Everything we do here at BRStv is curated to help all of you, reef geeks and fish nerds, be more successful aquarium owners. No matter your tank size, skill level, or budget, BRStv wants to help you achieve your aquarium goals and this is exactly why we put so much effort into our BRStv Investigates series. Challenging the norms and diving deep into uncharted waters allows us to bring new ideas and techniques into the light that benefit all hobbyists around the globe. Now that we have come to the end of our first Biome Cycle Experiment, we plan to do just that.


Biome Cycle Series

Biome Cycle Video Series
Join us as we learn how to beat the ugly stage and develop effective techniques for producing a balanced microbiome in our aquariums.

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What We've Learned So Far

During our first wave of the Biome Experiments, we learned quite a bit about the common methods and substrates used to establish reef aquariums. Those lessons led to more questions that need answers in order for us to eliminate old, ineffective techniques and develop new methods that any hobbyist can replicate. 

Ultimately, we want to establish a clearly defined and repeatable approach for developing a balanced and diverse microbiome in new reef aquariums.

  • It's clear that the natural ocean-sourced substrates like Caribsea Ocean Direct and Aquaforest Life Source bring microbiome into the aquarium but can this natural source of biome be used to defend against bacterial issues such as cyanobacteria?
  • The tanks that were seeded with sources of microcrustaceans (pods, worms, limpets, etc.) avoided diatoms altogether. In other tanks, the diatoms were resolved after the addition of pods later in the experiment. Pods are effective but when is the most ideal time to introduce pods into a new aquarium?
  • Outside of green algae, gulf-sourced live rock provided the most consistent source of microbiome out of all the wet live rock options. What happens when we add herbivorous fish and clean up animals too?
  • Dark cured rubble rock placed into the sump produced some of the best results throughout the entire experiment. Can we come up with a replicable source of dark-cured rubble that is readily available and easy to use?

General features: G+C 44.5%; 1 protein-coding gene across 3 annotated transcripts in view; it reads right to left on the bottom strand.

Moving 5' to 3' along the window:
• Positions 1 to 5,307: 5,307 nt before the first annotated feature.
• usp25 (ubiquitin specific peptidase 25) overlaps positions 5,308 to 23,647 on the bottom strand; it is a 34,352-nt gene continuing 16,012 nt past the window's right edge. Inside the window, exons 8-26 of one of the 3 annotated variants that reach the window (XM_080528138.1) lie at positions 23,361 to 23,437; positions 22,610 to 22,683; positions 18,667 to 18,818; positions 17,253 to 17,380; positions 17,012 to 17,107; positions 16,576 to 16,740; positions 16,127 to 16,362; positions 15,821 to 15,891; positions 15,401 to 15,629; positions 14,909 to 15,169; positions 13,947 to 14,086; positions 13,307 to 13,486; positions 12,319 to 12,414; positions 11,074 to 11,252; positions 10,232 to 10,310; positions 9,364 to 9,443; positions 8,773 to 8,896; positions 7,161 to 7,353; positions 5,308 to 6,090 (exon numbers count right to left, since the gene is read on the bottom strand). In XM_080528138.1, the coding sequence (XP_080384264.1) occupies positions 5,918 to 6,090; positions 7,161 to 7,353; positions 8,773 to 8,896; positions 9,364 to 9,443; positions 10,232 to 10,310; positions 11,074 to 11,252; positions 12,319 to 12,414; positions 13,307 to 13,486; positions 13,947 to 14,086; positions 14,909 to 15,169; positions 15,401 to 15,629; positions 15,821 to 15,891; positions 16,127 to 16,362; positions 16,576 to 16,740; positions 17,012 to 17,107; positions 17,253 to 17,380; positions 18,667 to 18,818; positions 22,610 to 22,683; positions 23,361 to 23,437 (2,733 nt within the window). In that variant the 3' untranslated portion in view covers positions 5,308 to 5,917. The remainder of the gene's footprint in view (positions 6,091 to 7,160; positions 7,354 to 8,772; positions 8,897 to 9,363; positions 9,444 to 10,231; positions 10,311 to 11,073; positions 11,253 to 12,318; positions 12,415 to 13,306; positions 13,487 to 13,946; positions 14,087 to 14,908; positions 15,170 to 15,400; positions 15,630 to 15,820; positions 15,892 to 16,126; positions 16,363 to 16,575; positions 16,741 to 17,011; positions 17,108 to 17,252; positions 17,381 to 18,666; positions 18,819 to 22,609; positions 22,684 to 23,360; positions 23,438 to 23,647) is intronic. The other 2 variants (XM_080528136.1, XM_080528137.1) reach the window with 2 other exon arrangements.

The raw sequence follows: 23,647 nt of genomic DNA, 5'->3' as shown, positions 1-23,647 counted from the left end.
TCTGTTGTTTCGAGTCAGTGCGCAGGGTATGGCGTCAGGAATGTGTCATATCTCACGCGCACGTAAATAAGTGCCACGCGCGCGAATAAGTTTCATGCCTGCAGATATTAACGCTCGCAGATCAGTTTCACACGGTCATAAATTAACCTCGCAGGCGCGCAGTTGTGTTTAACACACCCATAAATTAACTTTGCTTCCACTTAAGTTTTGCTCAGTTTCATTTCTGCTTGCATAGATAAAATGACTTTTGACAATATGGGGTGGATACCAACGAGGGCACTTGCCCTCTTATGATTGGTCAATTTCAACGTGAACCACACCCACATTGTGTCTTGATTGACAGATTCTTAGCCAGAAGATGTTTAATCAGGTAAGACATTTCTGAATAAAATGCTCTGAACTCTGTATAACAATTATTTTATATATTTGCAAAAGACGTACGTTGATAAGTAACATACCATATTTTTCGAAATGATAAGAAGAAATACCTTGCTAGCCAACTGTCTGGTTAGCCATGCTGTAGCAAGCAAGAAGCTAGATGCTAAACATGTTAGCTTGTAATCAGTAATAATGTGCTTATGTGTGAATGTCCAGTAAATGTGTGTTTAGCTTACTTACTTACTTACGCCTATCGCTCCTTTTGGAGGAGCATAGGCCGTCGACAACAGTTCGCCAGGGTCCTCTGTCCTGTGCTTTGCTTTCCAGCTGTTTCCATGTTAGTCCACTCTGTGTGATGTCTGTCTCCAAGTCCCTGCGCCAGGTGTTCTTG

• Adding live corals to a new aquarium can be an effective source of biome but they also come with the risk of introducing other pests like coral-eating flatworms and other coral parasites. Can coral dips be an effective means of eliminating this risk?

Biome Cycle Experiment V2

The next round of experiments takes the most important lessons we learned and tests those theories in a whole new set of test aquariums. There will be 6 groups of test tanks with two different versions of each test tank.

Version A will be started exactly as described below, without the introduction of clean-up crew invertebrates and herbivorous fish. Version B of the 6 tanks will use the same substrates as well as the added benefit of a clean-up crew and herbivorous fish so we can see side by side how effective these utilitarian animals can be in the fight against the ugly stage.

Utilitarian Fish

  • Foxface Rabbitfish and Bristletooth Tang to eat algae.
  • Melanarus Wrasse targets flatworms, nudibranchs, and bugs.
  • Filefish to target pest anemones.

Pseduo Sterile Experiment

Tank #1

  • Micro Biome: Ocean Direct Sand & Aquaforest Life Source Mud
  • Micro Crustaceans: AlgaeBarn EcoPods
  • Habitat: Dry Marco Rock

Tank #2

  • Micro Biome: Aquaforest Life Source Mud & Caribsea Special Grade Dry Reef Sand
  • Micro Crustaceans: AlgaeBarn EcoPods
  • Habitat: Aquaforest Rock

Cryptic Fuge Experiment

Tank #1

  • Micro Biome: Tampa Bay Saltwater Sand & Rubble Rock
  • Micro Crustaceans: Tampa Bay Saltwater Sand & Rubble Rock
  • Habitat: Dry Marco Rock & Dry Sand

Tank #2

  • Micro Biome: Aquabiomics Sand & Rubble Microbiome Seed Media
  • Micro Crustaceans: Reef Nutrition Pods
  • Habitat: Dry Marco Rock

Tank #3

  • Micro Biome: Aquaforest Life Source Mud & Biofill Media
  • Micro Crustaceans: AlgaeBarn EcoPods
  • Habitat: Dry Marco Rock

Wet Live Rock Experiment

Tank #1

  • Micro Biome: Tampa Bay Saltwater Live Base Rock & Gulf Sand
  • Micro Crustaceans: Tampa Bay Saltwater Live Base Rock & Gulf Sand
  • Habitat: Tampa Bay Saltwater Live Base Rock & Gulf Sand